What was rumored last week has been officially announced: News Corporation will purchase 49 percent of the YES Network, and become the single biggest shareholder in the single most lucrative regional sports network in the country.
The deal, which sees News Corp purchasing shares from multiple partners including the Yankees, Goldman Sachs, and former Nets owners, is a big time transaction. According to the Times, half the network will cost at least $1.5 billion, and Darren Rovell adds that as part of the deal, YES will keep the rights to Yankees games through 2041.
There has been dumb speculation that the Steinbrenners could be looking to sell the team, but all this move means is that the Yankees are more profitable than ever. They just pocketed $1.5 billion from the sale. Perhaps another half-billion to extend their rights deal with the network for 30 years. The YES Network pays the team $85 million annually to carry the games, with that figure rising by four percent each year. And on top of all of that, the Yankees retain a 25 percent stake in the network, getting paid on both ends. And as far as regional sports networks go, this one does pay.
Ten years after its founding, the YES Network has nearly quadrupled in value ($800 million in 2002, $3 billion today). Most of that worth comes from subscriber fees, the amount cable companies pay to the network for the right to carry it. That cost is, of course, passed on to customers—even the ones who don't watch the channel. If your cable package has the YES Network, you're paying nearly $3 a month for it, whether you are a Yankee fan or not. With YES available in 15 million households, that's more than a half-billion dollars each year, even before the channel sells advertising.
(YES commands a remarkably high subscriber fee. Nationally, only two non-3D channels charge more than $1 a month—ESPN and TNT. But RSNs regularly get the big bucks. SNY costs an average of $2.40 per subscriber. The Dodgers' obscene purchase price is founded in the potential of an RSN to launch in 2014, which one estimate says could charge a $3.50 monthly fee. News Corp is no stranger to the RSN market, owning all or part of 22 channels nationwide through its Fox Sports imprint.)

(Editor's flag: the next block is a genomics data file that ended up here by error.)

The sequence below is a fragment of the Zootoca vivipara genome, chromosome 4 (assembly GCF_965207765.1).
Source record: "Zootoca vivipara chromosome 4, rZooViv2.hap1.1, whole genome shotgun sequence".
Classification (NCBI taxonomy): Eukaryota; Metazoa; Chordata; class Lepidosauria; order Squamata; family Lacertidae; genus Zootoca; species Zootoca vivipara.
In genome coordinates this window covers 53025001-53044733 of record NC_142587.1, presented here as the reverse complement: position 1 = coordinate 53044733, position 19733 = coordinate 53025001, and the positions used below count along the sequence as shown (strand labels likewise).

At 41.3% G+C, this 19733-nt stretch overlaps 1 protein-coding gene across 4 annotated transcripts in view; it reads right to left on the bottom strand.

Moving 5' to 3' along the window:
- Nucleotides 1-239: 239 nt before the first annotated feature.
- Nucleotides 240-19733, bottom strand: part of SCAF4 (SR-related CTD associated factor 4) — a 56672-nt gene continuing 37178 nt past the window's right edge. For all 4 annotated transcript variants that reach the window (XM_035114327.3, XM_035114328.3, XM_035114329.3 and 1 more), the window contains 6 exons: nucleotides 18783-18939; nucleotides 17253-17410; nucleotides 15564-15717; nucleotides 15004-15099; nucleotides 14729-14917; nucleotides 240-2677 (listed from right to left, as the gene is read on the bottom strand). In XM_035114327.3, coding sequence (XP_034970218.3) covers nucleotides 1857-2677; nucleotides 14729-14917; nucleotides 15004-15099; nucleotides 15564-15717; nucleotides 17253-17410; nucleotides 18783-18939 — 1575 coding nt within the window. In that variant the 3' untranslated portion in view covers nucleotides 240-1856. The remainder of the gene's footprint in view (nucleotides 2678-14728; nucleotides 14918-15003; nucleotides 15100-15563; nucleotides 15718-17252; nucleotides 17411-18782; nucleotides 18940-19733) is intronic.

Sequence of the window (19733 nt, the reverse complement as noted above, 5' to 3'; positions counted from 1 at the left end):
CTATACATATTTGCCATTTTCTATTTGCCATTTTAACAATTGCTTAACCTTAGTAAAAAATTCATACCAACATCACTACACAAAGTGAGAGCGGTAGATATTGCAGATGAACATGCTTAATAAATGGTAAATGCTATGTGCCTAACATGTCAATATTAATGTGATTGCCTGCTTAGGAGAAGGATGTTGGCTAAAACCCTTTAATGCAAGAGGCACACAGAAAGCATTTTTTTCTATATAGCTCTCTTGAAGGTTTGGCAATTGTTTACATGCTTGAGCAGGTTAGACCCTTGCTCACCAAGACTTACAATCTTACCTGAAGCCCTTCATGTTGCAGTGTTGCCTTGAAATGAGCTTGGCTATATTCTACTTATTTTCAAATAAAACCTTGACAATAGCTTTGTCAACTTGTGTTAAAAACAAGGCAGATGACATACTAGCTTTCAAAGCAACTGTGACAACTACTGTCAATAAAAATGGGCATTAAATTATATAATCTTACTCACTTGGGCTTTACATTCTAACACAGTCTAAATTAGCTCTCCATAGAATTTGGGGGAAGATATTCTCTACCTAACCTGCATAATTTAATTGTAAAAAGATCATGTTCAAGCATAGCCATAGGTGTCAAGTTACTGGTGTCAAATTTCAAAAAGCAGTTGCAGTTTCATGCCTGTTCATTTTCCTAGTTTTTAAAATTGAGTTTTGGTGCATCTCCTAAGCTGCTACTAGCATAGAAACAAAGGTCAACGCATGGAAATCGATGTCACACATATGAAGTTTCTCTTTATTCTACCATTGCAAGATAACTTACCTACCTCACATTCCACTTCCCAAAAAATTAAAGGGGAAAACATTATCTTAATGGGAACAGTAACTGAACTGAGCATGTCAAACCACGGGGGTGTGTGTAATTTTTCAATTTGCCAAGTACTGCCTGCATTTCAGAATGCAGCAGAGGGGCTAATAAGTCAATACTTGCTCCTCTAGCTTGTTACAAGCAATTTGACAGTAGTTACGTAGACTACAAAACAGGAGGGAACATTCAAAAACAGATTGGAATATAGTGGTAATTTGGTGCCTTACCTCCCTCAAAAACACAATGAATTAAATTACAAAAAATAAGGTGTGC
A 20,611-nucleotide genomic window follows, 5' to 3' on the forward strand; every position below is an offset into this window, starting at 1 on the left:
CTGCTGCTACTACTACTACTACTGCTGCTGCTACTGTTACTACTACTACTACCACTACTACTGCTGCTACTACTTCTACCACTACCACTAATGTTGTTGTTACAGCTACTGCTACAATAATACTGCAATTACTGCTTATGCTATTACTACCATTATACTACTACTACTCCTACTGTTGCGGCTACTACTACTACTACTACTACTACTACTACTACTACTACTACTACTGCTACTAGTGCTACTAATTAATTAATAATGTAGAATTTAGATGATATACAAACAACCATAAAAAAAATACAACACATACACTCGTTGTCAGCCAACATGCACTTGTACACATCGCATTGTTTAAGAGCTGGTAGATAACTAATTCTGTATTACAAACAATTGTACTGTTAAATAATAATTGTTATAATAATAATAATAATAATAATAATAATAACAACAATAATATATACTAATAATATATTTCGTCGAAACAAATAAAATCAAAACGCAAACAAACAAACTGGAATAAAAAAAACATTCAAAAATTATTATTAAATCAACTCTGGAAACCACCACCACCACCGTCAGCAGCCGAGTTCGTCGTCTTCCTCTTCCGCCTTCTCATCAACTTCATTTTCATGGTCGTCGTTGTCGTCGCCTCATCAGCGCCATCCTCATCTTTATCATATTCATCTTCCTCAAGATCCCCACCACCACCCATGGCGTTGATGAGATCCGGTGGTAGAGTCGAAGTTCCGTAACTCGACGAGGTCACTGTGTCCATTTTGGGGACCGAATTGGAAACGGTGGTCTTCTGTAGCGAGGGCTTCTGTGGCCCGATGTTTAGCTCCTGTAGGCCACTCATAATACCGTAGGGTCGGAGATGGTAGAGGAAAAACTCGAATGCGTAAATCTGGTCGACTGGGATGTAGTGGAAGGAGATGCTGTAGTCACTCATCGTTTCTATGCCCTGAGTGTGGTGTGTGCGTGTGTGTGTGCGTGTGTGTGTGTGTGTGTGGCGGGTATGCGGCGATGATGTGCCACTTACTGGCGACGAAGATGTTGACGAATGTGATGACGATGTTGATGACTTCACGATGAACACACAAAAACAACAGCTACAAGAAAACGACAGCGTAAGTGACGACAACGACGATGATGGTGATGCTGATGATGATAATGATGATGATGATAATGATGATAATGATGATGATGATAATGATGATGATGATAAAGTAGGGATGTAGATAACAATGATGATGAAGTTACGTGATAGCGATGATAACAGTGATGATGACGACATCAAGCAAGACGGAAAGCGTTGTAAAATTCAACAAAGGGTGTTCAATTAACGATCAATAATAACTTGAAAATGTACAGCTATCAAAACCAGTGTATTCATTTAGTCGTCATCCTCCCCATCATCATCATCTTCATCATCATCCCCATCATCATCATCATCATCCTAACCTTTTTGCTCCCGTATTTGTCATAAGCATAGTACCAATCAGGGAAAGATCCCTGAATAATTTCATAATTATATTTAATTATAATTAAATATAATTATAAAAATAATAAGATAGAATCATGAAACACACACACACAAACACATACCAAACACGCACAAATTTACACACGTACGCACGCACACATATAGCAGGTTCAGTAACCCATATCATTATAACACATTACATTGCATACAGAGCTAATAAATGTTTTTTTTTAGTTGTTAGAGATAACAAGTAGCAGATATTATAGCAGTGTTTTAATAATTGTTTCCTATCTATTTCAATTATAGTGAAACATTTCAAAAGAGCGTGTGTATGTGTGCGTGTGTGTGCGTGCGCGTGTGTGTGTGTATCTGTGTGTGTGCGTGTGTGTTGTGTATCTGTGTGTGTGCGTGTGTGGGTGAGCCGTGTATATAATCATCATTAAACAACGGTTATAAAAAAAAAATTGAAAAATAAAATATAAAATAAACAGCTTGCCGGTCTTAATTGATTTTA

On the face of it, it appears that everyone involved with this deal—buyers and sellers—stand to make a mint. If that sounds less like sound business and more like a bubble, you might be right. Cable providers have long bridled at the onerous fees demanded by RSNs, and those conflicts have occasionally bubbled over into outright mutiny. Consider the MSG blackout on Time Warner at the height of Linsanity, after MSG demanded a 53 percent increase to $7.11 per subscriber, per month. Or Fox Sports San Diego, which launched earlier this year carrying the majority of Padres games. Time Warner balked at the subscriber fees, and still hasn't come to a deal to carry the network.
It seems fundamentally wrong to pay hundreds of dollars a year for channels you never use, but that's the knock on the cable industry as a whole. With the rise of Netflix and Hulu and pirate streams, things are necessarily going to change, be it to an à la carte model in which subscribers purchase specific channels, or something more drastic as the FCC cracks down on costs that are exorbitant and rising. Those exorbitant fees are what makes the YES Network deal so attractive for the Yankees and for News Corp, but there's no way the system can remain in place for long. The Yankees will ride the RSN wave as long as it rolls, but by selling to News Corp now, they're cashing out and slashing their risk before it breaks.